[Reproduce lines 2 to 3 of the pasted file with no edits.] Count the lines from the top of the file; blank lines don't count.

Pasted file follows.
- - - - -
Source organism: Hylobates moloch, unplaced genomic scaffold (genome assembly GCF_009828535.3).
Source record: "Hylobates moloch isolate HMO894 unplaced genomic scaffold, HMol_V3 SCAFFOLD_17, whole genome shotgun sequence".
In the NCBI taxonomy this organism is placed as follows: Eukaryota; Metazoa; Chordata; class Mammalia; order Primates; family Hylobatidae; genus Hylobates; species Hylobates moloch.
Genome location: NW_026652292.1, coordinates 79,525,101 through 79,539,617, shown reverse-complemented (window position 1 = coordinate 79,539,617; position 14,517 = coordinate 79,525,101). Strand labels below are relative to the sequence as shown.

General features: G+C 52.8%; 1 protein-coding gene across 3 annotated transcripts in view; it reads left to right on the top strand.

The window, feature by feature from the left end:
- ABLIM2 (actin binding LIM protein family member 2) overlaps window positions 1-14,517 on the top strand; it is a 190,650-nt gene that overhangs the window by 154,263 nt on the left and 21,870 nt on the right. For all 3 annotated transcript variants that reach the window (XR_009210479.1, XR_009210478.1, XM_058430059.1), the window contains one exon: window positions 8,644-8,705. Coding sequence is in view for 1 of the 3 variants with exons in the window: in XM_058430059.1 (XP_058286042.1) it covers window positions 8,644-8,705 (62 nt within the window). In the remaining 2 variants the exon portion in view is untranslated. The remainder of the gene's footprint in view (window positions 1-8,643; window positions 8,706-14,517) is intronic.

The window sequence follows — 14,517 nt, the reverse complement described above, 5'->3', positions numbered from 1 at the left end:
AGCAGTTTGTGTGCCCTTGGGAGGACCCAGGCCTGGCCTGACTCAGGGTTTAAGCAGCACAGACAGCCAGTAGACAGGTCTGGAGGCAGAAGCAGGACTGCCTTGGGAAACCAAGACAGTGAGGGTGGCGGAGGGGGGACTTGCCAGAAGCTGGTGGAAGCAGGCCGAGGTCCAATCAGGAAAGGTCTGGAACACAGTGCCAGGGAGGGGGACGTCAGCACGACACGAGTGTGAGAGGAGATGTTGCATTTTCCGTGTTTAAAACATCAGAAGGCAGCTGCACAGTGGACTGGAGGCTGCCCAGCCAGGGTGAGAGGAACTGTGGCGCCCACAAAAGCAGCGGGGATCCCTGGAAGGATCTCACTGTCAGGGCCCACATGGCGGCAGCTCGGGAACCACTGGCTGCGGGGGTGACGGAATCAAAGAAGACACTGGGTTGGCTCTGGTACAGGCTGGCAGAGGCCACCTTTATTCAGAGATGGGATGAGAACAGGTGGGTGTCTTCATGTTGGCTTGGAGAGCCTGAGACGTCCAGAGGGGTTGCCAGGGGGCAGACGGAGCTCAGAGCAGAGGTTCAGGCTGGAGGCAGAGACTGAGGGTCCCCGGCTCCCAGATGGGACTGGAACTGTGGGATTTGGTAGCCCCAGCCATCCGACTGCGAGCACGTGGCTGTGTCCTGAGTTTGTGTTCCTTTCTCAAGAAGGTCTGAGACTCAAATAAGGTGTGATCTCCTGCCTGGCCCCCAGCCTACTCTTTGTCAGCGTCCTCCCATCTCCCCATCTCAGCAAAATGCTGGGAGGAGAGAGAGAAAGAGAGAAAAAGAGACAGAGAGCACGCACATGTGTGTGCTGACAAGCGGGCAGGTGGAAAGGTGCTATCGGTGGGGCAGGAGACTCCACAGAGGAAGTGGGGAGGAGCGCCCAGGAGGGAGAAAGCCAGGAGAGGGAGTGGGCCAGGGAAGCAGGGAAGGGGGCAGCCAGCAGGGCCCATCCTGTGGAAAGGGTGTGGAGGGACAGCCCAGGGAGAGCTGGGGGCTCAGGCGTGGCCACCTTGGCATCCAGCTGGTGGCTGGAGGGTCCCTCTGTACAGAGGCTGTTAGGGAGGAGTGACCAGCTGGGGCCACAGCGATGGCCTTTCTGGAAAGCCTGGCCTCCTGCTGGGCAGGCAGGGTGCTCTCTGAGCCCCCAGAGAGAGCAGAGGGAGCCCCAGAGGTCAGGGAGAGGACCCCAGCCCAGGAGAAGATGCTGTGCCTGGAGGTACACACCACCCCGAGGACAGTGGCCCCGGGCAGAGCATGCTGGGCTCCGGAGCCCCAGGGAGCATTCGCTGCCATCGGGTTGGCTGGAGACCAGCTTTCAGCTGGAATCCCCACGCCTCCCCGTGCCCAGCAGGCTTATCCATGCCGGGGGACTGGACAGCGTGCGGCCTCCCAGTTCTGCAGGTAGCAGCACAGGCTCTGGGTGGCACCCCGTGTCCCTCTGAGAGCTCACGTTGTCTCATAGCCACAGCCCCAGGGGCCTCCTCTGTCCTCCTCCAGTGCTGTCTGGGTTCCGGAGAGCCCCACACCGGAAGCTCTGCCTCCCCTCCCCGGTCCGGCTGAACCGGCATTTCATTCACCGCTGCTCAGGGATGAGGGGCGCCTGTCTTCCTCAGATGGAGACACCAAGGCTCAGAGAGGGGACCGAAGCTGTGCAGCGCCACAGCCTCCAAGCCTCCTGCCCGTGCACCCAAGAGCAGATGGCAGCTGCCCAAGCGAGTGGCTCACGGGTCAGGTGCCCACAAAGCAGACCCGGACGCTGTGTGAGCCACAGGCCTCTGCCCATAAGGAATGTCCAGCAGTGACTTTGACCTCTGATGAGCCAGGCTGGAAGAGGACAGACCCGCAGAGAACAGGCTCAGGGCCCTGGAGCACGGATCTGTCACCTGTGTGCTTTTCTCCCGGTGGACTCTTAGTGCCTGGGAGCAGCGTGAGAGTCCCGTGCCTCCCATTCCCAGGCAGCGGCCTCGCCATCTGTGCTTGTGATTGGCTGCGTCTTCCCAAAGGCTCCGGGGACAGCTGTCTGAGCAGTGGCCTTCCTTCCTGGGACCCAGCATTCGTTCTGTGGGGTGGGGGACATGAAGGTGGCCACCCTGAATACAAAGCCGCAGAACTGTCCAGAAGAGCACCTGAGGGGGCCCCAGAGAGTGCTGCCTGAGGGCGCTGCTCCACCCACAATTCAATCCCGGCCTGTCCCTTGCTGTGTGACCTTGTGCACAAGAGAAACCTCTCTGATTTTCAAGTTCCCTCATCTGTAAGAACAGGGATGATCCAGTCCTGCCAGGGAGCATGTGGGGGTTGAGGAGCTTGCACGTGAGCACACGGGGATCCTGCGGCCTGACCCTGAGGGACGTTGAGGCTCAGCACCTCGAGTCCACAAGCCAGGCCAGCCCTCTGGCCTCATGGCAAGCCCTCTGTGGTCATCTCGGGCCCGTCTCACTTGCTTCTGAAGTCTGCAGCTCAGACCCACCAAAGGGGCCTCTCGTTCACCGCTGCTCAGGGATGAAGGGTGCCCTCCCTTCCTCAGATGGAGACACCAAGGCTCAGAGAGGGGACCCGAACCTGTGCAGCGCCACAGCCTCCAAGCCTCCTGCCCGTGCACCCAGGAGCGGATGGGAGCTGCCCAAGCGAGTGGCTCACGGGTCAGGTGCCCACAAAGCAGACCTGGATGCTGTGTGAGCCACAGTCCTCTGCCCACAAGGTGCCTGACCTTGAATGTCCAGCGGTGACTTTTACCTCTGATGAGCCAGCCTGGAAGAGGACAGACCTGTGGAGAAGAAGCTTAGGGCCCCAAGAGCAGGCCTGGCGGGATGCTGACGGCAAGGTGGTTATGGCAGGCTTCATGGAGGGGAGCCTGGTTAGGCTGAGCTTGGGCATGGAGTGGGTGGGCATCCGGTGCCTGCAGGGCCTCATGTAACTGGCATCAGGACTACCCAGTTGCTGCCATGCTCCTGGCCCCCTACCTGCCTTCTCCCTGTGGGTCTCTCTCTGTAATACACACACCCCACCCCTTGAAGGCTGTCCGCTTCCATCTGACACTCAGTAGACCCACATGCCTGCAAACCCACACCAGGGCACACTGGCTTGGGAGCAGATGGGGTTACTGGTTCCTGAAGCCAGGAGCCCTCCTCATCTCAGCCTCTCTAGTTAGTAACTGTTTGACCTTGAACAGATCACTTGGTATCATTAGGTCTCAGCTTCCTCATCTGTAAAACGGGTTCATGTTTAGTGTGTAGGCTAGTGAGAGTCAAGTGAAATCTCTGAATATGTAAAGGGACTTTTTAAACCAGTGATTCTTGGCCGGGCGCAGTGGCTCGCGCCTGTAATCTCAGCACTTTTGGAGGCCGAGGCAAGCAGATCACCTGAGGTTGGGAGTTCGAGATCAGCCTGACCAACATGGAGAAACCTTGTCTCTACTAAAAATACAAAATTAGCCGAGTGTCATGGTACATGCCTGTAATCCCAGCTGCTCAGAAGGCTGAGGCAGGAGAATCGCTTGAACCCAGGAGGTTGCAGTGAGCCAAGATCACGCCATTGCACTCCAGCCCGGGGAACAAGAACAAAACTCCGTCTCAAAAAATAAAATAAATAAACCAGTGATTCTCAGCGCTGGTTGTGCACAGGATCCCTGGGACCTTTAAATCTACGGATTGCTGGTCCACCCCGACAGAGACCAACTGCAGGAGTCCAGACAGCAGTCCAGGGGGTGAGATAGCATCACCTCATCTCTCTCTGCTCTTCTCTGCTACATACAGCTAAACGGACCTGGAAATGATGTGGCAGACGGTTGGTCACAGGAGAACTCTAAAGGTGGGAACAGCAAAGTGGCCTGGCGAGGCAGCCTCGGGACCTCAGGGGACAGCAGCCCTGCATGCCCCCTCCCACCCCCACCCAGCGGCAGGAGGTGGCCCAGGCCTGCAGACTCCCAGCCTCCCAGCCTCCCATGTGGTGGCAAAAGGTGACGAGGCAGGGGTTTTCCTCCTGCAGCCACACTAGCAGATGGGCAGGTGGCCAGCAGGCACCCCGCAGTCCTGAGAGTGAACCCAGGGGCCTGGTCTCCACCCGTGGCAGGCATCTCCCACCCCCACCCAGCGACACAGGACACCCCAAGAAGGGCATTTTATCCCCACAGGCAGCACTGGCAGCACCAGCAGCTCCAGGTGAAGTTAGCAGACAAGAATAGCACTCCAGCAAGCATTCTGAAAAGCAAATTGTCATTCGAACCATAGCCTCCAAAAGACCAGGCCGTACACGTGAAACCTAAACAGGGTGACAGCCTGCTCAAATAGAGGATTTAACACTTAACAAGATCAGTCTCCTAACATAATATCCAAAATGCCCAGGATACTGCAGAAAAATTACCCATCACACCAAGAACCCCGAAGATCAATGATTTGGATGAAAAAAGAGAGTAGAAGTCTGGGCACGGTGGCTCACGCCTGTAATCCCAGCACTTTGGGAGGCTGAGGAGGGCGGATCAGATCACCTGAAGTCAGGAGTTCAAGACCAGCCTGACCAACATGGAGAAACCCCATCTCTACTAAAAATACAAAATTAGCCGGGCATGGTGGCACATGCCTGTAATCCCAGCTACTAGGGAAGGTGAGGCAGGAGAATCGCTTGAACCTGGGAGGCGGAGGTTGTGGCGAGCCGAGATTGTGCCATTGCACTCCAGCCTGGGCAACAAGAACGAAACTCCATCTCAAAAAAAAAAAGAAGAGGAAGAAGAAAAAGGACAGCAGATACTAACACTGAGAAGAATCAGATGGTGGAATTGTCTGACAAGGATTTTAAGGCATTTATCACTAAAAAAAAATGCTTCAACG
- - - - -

Source record: "Hylobates moloch isolate HMO894 unplaced genomic scaffold, HMol_V3 SCAFFOLD_17, whole genome shotgun sequence".
In the NCBI taxonomy this organism is placed as follows: Eukaryota; Metazoa; Chordata; class Mammalia; order Primates; family Hylobatidae; genus Hylobates; species Hylobates moloch.